Nepali courtiers then plead. Rudheer Bir Shah, the brother of Chautara Bam Shah, tries to convince Edward Gardner by telling him that “the cession of that part of its possessions would never be consented by the Nepaul Government, as it formed the foundation of its existence, and included the only valuable lands it possessed.” Shah “urged various reasons and objections against ceding that tract of country” and rested his “hopes principally upon the generosity of the British Government,” informs Edward Gardner to the government secretary.
None of such efforts worked. The war fought to expand and secure the land resulted in the loss of huge swath of land to Nepal's east, west and south. Nepali rulers then made restoration of lost land the cause to pursue. Bhimsen Thapa even played ‘China card’ to restore much of the lost lands.
Give back my land
Dr Henry Ambrose Oldfield, who served as the doctor in British Residency in Nepal from 1850 to 1863, admits that Nepal agreed to the British conditions of permanent residency for the sake of land. In Sketches from Nepal (Vol I), he writes: “At the point of the bayonet they [Nepal] were forced to yield to the establishment of a British Resident at their Court. But they would be as delighted now as they would have been immediately after the war, if they could dispense with the presence of that functionary among them.They know, however, that the withdrawal of the Resident would be immediately followed by the resumption of the Terai lands, and the probable conquest and annexation of their country.”
Actually, Brian Hodgson, the longest serving British Resident to Nepal, evoked this threat to mellow down Kathmandu’s demand for restoration of more land. Bringing back the lost land becomes a chief agenda in Kathmandu in 1840. Soldiers are even ready to pick a fight with the British for this. Ludwig F Stiller’s Letters from Kathmandu offers a complete picture in this case. The exchanges between the mutineers and the king (Rajendra Bikram Shah) are revealing. The king says to the mutineers: “The English Government is mighty, abounding in wealth and in all other resources for war... I am bound by a treaty of friendship and have no excuse now to break it. Nor have I money to support a war.” The troops are not satisfied.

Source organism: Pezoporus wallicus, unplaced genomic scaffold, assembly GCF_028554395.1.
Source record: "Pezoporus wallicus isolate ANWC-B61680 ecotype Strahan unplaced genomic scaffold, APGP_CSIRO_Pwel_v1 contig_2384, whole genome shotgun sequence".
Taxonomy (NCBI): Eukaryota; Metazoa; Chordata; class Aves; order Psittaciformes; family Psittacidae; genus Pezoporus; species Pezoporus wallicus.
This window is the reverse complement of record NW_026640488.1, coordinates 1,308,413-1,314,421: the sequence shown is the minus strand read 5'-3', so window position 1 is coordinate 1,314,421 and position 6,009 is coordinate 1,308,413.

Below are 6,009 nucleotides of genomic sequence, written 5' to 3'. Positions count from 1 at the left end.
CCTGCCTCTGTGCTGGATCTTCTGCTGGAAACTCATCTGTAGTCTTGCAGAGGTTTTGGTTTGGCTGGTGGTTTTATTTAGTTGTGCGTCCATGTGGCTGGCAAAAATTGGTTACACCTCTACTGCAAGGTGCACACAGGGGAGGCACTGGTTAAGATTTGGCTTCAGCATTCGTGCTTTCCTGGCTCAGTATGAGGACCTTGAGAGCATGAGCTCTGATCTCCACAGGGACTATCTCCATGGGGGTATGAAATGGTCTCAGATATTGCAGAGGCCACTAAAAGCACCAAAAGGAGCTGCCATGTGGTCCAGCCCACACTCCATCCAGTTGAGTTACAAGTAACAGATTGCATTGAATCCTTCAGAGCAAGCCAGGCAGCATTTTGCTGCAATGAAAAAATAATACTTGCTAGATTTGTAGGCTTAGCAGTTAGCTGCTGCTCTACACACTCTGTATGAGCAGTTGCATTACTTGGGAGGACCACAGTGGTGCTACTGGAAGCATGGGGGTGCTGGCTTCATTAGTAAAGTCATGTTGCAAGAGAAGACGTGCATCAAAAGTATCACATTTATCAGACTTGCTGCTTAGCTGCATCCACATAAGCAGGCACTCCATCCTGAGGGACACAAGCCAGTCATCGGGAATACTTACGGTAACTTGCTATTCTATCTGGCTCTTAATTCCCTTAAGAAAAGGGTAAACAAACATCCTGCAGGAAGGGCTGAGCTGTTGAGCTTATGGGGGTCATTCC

They respond: “The war shall support itself. We will plunder Lucknow or Patna; but first we must be rid of the Resident... if the English want peace and are your friends, as you say, why do they keep possession of half your dominions? Let them restore Kumaon and Sikkim. These are yours. Demand them back, and, if they are not given, drive out the Resident.” Hodgson, on his part, uses the prospect of usurpation of Tarai to force Kathmandu to serve British interests. He even raises the “combined possibility of seizing the Nepal Tarai, hampering Nepal's India trade, and forcing Nepal to finance the British troops posted on the Nepal border to convince the King that he must submit to the Governor General’s demands.” He tells the king “I might soon be compelled to remind His Lordship that Nepal's tenure of the Tarai was not absolute, nor her commerce with the Plains beyond the reach of our control.”
Hodgson writes to the government how this veiled threat “produced a beneficial effect upon the Raja.” “His manner at once became more serious and even anxious. I then told him that the one thing he must do without quibble was to permit and enable the new Premier to proceed without delay to the formation of a Cabinet.”
The British were aware of Nepal’s desperation to bring back the lost land. This is perhaps why they wanted to give Naya Muluk to Nepal in return for Junga Bahadur’s military assistance to suppress 1857 mutiny. In British India’s Relations with Kingdom of Nepal Asad Husain mentions that British Secretary of State in a secret despatch (dated March 17, 1858) to the Governor-General had written: “It is better that we should frankly offer it [the land] than that His Highness should ask for it.”
Husain also writes about how Junga Bahadur appealed for land with the British: “I ask nothing for myself individually but I desire that it should be handed down to posterity that during my Ministership I obtained for my country, from the British Government, an extension of her dominions, however trifling that may be.”
Ranaudip Singh was also keen on getting back some of the lands in return for lifting restrictions on recruiting Nepalis for the British Army. Andrian Sever writes in Nepal under the Ranas that during his visit to Banaras in 1883 he wanted “some small grant of territory” to enhance his popularity and prestige throughout the Kingdom. But during the negotiation, “his request for an addition of territory, however, was passed over in deliberate silence.”